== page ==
Today [7th September 2021], the public inquiry into the circumstances leading up to and surrounding the fire at Grenfell Tower resumes. It marks the next stage in a process that is looking to learn the lessons of the Grenfell Tower fire to ensure that it never happens again.
Alongside the public inquiry, the Government will also begin to hear oral evidence on the Building Safety Bill this week.
The Bill, which was published in July this year, prescribes a new regulatory system for the design, construction and operation of higher risk buildings (defined as buildings that are at least 18m in height or have at least 7 storeys), and it is expected to become law next year.
As well as establishing a new Building Safety Regulator, who will become the building control authority for buildings in scope of the Act, with powers of enforcement and sanctions, the Bill also sets out new legal duties for those who own and manage higher-risk buildings during the occupation, known as the Accountable Person.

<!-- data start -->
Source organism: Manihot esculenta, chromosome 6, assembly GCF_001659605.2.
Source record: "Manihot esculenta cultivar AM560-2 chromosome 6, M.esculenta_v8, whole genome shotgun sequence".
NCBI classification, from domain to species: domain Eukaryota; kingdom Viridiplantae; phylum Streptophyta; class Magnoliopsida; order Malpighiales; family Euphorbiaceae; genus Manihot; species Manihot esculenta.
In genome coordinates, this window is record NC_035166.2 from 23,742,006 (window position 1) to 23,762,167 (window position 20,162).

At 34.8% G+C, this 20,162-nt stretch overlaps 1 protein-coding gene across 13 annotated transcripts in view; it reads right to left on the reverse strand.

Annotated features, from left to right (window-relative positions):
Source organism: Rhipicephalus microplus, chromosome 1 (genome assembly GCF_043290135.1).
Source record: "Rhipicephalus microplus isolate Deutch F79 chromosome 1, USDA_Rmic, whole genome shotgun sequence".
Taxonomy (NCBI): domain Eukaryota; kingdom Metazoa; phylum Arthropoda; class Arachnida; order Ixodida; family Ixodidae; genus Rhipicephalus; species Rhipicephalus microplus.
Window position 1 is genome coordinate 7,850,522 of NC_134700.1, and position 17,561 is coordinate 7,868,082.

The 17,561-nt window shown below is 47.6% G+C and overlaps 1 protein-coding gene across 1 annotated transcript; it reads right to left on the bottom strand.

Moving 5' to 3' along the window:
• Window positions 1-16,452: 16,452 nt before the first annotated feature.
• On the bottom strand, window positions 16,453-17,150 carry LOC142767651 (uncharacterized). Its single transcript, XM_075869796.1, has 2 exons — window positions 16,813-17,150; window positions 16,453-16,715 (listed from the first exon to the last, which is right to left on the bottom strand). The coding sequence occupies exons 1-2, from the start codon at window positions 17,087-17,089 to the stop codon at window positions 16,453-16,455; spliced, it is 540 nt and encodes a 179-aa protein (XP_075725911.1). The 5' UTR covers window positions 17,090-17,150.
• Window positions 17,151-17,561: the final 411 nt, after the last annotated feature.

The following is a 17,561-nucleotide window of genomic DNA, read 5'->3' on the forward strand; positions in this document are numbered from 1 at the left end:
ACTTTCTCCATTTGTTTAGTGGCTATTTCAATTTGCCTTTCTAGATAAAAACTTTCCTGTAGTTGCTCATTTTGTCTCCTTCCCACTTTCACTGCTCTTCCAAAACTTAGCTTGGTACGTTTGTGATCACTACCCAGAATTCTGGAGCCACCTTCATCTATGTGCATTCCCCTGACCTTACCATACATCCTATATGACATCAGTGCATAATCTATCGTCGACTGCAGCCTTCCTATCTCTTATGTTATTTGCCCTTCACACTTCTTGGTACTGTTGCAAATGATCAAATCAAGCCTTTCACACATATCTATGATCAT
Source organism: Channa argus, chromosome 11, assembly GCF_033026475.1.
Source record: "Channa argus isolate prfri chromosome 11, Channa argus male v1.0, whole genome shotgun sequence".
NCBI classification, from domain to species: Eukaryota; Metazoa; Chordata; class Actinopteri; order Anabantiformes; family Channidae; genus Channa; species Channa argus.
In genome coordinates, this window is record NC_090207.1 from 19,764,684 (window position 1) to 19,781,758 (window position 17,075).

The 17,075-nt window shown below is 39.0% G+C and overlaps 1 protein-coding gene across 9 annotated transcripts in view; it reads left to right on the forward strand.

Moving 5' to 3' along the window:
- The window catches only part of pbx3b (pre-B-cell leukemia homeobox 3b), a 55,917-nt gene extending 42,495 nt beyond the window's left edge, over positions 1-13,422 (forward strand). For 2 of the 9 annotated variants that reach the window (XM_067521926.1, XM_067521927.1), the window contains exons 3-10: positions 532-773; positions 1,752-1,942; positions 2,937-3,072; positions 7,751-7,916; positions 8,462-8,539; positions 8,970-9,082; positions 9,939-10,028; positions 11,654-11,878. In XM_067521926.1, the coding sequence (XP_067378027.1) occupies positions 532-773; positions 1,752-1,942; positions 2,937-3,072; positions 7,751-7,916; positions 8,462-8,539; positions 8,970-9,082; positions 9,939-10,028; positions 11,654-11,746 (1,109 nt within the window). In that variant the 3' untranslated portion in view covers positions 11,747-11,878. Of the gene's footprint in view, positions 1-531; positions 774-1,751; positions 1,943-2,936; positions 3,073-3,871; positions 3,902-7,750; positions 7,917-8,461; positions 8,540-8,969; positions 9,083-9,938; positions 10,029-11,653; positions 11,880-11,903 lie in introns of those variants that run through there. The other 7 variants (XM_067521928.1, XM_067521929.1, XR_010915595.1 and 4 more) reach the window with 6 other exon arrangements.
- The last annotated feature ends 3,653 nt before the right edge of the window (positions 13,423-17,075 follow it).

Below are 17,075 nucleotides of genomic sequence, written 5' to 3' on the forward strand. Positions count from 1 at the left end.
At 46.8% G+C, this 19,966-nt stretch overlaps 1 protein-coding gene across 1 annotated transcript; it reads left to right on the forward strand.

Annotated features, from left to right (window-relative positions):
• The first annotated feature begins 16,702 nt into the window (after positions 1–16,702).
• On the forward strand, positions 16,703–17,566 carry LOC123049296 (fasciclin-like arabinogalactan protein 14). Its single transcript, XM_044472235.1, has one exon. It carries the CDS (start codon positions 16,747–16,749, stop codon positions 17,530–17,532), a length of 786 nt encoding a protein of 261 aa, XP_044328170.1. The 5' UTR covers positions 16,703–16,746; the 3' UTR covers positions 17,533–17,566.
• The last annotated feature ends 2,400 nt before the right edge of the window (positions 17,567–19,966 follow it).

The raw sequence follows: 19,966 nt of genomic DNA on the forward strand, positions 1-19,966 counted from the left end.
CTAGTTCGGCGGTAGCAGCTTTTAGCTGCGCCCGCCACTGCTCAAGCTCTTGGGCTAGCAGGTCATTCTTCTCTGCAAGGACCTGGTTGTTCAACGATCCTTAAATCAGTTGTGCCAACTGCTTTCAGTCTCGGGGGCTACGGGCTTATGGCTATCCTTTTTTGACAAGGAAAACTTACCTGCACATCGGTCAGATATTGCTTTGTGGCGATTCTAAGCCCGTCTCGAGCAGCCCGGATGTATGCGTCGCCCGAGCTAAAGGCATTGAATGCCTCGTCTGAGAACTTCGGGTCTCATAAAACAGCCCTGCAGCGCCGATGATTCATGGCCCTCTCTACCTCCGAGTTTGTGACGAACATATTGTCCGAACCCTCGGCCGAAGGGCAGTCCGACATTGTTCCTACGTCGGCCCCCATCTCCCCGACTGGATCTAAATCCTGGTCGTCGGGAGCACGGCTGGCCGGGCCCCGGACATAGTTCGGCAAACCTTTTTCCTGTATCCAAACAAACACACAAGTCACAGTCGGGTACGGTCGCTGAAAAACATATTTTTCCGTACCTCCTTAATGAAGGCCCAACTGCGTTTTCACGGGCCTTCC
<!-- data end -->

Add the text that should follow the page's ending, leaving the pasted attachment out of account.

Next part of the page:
The Accountable Person has defined responsibilities in the Bill, which are to,
- register the building and apply for a Building Assessment Certificate before it becomes occupied (includes existing buildings that are occupied)
- assess the building safety risks relating to the building and demonstrate how they are meeting this ongoing duty via their safety case and Safety Case Report.
- appoint a person as the Building Safety Manager, responsible for managing the building in accordance with the Safety Case Report.
- prepare a residents’ engagement strategy for promoting the participation of residents in the making of building safety decisions.
And where there is more than one Accountable Person, the Bill also introduces the role of Principal Accountable Person.
When the Bill is enacted these will become legal duties with criminal liability.
If you own a higher risk building or are advising someone who does, then it is important to understand the responsibilities that will be imposed on you under this legislation and begin acting now to prepare for the Act and ensure that residents are safe, and feel safe, in their homes.
Paul Nash MSc PPCIOB